Heintz was the last standing challenge to Quiroz, who signed a big league deal with the Orioles at December's Winter Meetings. Baltimore had also brought in former first-round pick Ben Davis to flesh out the competition in Spring Training, but Quiroz, a former Venezuelan bonus baby, impressed Trembley with his all-around game.
"I like what he brings to our team," Trembley said Wednesday. "And what I'm probably going to do with him is pair him up catching [Adam] Loewen. I like how he establishes the pace of the game and the way he calls the game. [Hitting coach Terry Crowley] thinks that when he gets on a better routine of hitting in the cage, his bat will come. He's going to get the opportunity here as a backup catcher on this club. He's going to know when he's going to play."
Now that that's been established, Trembley is looking to shore up the last few spots. He has a two-man competition at shortstop and for his fifth starting job, and the losers in that derby will likely be backups. Trembley has said that he'll need a defensive reserve that can play shortstop, lending hope to both Luis Hernandez and Brandon Fahey.
The same theory holds true for Matt Albers and Brian Burres, both of whom have served as swingmen in the past. One member of that pair will break camp as a starter, but the other one will probably serve as a long reliever. Still, Trembley stressed that Opening Day designations aren't permanent and that roles will change once the year begins.
"I'm probably not going to say anything on who the Opening Day guy is until we get on the plane," he said of shortstop. "Just because you start Opening Day with 25 guys on your roster doesn't mean that's the way it's going to be. ... It's just a starting point for us. I'm assuming that at certain points and times along the way there will be adjustments."
The addition of Quiroz also clarifies the rest of the bench picture. Baltimore is committed to carrying 12 pitchers, which means there will be just four dedicated reserve spots. Quiroz gets one and reserve outfielder Jay Payton gets another. One more will be reserved for a utilityman, leaving Scott Moore and Tike Redman to battle for the final spot.
"That's a very good assumption, and I think that will be clarified after the game [Thursday] in Viera," said Trembley, confirming the lay of the land. "With all due respect to everybody, today is the day for waiver claims and all that stuff goes through, so we'll see what happens off that. But it comes down to those two guys, I would think."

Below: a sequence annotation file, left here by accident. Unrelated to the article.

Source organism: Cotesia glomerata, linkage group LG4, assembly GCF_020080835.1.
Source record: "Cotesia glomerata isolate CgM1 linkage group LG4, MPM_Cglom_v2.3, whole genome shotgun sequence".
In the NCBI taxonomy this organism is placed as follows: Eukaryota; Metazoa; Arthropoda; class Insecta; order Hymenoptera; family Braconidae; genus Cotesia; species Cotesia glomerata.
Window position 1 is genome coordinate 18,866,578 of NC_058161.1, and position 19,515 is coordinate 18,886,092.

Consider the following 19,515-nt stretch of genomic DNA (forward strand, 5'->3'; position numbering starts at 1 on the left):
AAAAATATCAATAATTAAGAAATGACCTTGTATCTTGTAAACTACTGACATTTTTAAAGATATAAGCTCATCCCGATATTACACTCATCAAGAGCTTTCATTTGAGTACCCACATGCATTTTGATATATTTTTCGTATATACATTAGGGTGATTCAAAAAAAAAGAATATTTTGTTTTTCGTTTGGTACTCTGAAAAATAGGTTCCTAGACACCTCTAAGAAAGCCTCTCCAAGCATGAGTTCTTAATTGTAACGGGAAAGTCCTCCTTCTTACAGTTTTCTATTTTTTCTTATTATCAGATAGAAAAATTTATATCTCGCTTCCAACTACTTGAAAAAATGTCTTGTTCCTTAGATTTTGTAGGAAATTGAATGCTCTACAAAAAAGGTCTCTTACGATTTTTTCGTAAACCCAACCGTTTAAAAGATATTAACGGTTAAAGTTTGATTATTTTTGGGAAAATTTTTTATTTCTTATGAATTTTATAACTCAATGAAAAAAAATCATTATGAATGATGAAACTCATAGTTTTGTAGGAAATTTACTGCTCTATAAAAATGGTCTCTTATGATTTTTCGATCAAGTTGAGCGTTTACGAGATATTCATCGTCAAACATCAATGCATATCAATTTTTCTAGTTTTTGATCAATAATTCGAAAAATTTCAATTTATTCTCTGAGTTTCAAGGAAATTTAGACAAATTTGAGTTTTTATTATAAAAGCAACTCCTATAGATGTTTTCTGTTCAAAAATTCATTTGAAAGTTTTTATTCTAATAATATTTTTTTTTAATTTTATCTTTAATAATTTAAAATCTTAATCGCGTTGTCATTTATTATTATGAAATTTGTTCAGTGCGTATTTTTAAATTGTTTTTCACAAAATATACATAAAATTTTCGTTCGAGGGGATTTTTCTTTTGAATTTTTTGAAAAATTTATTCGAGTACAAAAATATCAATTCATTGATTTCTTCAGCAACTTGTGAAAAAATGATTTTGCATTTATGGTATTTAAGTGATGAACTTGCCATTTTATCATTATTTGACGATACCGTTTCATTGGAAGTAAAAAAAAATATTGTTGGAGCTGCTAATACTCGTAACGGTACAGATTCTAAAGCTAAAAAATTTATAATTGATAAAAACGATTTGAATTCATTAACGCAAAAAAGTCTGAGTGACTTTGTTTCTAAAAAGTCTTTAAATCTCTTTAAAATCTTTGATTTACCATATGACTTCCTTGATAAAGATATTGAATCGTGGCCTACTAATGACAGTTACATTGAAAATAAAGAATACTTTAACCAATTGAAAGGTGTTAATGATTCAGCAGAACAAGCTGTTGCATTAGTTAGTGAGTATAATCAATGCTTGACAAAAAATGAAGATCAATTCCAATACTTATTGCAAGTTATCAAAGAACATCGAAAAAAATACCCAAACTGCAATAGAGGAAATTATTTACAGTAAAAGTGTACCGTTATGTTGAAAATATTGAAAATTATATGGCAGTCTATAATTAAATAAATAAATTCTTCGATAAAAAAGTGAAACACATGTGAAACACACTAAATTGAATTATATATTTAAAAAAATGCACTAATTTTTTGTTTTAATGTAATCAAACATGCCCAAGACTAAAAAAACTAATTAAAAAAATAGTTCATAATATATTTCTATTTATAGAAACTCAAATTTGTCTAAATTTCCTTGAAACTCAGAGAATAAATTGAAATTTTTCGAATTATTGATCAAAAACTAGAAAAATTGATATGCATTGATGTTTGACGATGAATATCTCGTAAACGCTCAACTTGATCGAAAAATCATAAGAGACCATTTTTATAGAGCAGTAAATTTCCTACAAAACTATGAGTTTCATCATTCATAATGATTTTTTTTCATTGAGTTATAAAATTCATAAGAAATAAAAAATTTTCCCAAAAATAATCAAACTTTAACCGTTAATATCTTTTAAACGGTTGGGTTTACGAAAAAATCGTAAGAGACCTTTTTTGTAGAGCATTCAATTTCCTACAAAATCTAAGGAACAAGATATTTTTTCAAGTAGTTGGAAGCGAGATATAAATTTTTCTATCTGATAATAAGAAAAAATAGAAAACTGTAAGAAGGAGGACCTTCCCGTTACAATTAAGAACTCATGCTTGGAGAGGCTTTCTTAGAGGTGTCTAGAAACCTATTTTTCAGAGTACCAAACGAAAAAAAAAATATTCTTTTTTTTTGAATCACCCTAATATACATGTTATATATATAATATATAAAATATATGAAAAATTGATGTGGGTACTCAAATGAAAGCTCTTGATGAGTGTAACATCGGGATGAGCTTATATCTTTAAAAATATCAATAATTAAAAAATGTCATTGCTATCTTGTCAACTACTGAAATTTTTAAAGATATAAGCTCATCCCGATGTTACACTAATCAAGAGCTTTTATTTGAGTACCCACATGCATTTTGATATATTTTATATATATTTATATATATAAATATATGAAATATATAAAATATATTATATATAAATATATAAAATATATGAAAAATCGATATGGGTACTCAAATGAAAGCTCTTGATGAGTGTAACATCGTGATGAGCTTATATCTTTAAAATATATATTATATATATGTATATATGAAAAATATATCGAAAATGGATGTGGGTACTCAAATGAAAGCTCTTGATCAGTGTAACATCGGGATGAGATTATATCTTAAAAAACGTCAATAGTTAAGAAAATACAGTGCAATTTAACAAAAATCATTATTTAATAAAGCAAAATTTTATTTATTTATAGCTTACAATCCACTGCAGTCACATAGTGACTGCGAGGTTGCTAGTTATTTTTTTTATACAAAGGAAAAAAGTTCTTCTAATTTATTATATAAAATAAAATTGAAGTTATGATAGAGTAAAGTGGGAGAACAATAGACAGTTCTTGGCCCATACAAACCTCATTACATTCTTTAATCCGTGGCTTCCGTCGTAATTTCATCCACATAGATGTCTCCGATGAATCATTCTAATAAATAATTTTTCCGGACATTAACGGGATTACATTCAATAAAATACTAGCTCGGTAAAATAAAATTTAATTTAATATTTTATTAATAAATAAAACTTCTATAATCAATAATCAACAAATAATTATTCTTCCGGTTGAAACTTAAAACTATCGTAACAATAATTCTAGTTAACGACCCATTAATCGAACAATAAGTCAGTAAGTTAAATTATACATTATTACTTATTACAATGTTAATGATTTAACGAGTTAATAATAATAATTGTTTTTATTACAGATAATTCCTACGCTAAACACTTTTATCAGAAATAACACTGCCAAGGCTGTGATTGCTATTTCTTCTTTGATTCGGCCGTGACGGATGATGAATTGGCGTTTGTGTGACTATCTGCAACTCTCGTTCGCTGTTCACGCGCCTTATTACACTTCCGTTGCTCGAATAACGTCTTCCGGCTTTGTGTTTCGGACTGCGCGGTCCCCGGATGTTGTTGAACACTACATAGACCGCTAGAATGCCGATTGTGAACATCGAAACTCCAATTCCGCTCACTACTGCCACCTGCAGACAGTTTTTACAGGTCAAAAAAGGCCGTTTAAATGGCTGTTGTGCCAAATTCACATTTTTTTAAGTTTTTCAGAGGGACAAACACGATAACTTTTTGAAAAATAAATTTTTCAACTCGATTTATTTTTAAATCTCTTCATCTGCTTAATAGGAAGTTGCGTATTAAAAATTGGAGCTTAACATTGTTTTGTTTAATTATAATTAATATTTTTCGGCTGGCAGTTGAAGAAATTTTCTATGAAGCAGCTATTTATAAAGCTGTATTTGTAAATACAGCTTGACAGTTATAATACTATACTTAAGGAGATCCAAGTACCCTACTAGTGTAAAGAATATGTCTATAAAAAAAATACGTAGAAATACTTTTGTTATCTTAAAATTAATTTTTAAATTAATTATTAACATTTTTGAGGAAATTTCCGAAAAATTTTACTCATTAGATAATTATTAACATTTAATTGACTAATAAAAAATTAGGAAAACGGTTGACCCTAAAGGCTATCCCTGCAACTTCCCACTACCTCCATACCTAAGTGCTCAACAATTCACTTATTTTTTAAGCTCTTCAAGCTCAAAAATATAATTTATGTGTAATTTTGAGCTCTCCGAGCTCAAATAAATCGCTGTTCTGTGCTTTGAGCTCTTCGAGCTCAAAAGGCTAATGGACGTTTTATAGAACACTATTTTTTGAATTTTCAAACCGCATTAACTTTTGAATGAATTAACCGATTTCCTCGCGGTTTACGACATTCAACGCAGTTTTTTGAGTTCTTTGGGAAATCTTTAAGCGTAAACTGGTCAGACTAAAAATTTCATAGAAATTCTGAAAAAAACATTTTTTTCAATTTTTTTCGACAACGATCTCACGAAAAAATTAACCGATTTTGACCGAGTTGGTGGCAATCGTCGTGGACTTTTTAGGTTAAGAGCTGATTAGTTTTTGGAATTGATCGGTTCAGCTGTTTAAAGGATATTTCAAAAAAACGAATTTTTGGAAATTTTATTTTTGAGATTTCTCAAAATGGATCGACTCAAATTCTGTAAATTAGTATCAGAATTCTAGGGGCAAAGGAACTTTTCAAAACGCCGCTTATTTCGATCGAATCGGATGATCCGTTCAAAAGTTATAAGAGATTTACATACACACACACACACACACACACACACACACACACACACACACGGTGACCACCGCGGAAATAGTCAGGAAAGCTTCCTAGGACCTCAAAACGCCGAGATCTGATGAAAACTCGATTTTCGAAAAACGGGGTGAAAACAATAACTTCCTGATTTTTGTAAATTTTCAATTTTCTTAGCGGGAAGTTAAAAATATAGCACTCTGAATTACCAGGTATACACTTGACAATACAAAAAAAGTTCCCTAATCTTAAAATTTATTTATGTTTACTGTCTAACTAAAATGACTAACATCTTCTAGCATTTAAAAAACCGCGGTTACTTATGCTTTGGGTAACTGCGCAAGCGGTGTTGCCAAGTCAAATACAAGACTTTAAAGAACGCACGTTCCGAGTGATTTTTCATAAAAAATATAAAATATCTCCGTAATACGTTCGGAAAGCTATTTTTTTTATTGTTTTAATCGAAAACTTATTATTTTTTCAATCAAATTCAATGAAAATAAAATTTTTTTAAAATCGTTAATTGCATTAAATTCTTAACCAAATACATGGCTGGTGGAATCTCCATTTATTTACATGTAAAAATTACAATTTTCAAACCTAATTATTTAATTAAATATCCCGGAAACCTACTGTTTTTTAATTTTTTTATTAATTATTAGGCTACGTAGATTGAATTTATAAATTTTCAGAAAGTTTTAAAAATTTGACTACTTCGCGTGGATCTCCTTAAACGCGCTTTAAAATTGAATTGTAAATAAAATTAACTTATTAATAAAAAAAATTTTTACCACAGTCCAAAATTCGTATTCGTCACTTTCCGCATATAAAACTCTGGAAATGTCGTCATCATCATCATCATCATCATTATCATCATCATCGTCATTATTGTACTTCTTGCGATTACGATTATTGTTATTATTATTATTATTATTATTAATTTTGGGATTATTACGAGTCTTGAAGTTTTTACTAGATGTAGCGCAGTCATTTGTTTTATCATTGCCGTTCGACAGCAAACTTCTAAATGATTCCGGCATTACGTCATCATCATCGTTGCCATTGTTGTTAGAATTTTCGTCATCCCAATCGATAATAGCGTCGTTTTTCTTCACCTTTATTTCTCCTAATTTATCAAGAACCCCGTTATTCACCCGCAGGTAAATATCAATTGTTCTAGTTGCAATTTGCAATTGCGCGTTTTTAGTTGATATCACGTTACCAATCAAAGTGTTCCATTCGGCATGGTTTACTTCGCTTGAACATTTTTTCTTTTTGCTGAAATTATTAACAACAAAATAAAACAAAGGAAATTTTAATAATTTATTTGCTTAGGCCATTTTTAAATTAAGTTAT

One other factor is Jay Gibbons, who's supposed to spend the first two weeks of the season suspended for the purchase of performance-enhancing drugs. One published report has stated that his suspension may be overturned due to ongoing discussions between league owners and the players association in reference to the sport's drug agreement.
The Orioles will likely be responsible for the $11.9 million remaining on his deal either way, but cutting Gibbons would allow a player like Moore to make it to the Majors and begin his growth process. Baltimore would have two weeks to make that decision if Gibbons remains suspended, but a few days to make it if his penalty is overturned.
Salazar, who spent the 2004 and 2005 seasons playing in Mexico and Italy, improved his position by hitting .290 this spring. Trembley said the veteran will likely play second base, third base and the outfield at Norfolk.
"He's an interesting guy for me, and I told him that this morning," said Trembley. "I told him this morning [that] when it comes to the National League portion of the schedule for us, I'm going to keep him in mind. He's a right-handed hitter that can play anywhere, and he looks like he'll be a real good pinch-hitter off the bench. He had a great spring for us."